How young tech millionaires invest

 

As soon as the sale of his company was announced in 2012, Mike Zhang, who was barely above the legal drinking age at the time, started getting a flood of phone calls.

Mike Zang Picture

Wealth managers from some of the largest Wall Street firms — including Goldman Sachs, Merrill Lynch and Credit Suisse — started pursuing the freshly minted millionaire. Some even sent him gifts in an effort to woo his business.

But Zhang, now 23 years old, was turned off by their approach.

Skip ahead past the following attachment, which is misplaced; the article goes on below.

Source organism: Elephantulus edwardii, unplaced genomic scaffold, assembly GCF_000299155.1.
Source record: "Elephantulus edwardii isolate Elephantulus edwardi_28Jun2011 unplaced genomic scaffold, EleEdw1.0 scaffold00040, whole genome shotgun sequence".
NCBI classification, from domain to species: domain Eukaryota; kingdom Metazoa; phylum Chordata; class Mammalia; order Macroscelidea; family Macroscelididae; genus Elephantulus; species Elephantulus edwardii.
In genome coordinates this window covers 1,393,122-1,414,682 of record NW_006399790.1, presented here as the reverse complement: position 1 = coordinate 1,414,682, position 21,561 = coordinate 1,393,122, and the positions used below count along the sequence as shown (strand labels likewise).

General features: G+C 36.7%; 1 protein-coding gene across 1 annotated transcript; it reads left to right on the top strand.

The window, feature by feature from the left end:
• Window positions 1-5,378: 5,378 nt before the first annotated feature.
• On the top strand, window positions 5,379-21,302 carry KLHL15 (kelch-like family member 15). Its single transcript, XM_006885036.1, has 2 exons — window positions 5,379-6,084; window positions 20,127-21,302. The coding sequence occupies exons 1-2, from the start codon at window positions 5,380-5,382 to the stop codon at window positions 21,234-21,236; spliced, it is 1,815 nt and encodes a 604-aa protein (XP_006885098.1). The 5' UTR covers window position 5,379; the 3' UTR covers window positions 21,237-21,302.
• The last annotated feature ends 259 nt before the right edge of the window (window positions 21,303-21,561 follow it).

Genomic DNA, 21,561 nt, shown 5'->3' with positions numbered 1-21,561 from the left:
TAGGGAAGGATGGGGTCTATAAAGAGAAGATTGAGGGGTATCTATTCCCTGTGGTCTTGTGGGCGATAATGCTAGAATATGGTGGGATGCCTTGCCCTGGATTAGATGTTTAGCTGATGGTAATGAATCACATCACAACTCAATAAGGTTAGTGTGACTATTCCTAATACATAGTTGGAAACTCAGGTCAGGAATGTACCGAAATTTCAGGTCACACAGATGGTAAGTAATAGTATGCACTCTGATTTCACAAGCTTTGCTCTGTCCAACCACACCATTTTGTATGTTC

“When I have a rainy day, I don’t want to talk to an opportunist,” he said.

Zhang instead turned to Andrew Palmer, a managing director at Bel Air Investment Advisors. The two had met in the summer of 2011 at an event where Zhang was being honored with an entrepreneurship award for his success as the founder and CEO of Airsoft Megastore, an online store for lifelike toy guns and plastic BBs used in simulation combat competitions known as airsoft games. It’s sort of like paintball.

He started the company in 2004, when he was just 14, after returning from a trip visiting relatives in China. Zhang found that the airsoft guns and gear were selling for much less in China than they were in the U.S. He convinced his parents to let him import products from China and sell them online.

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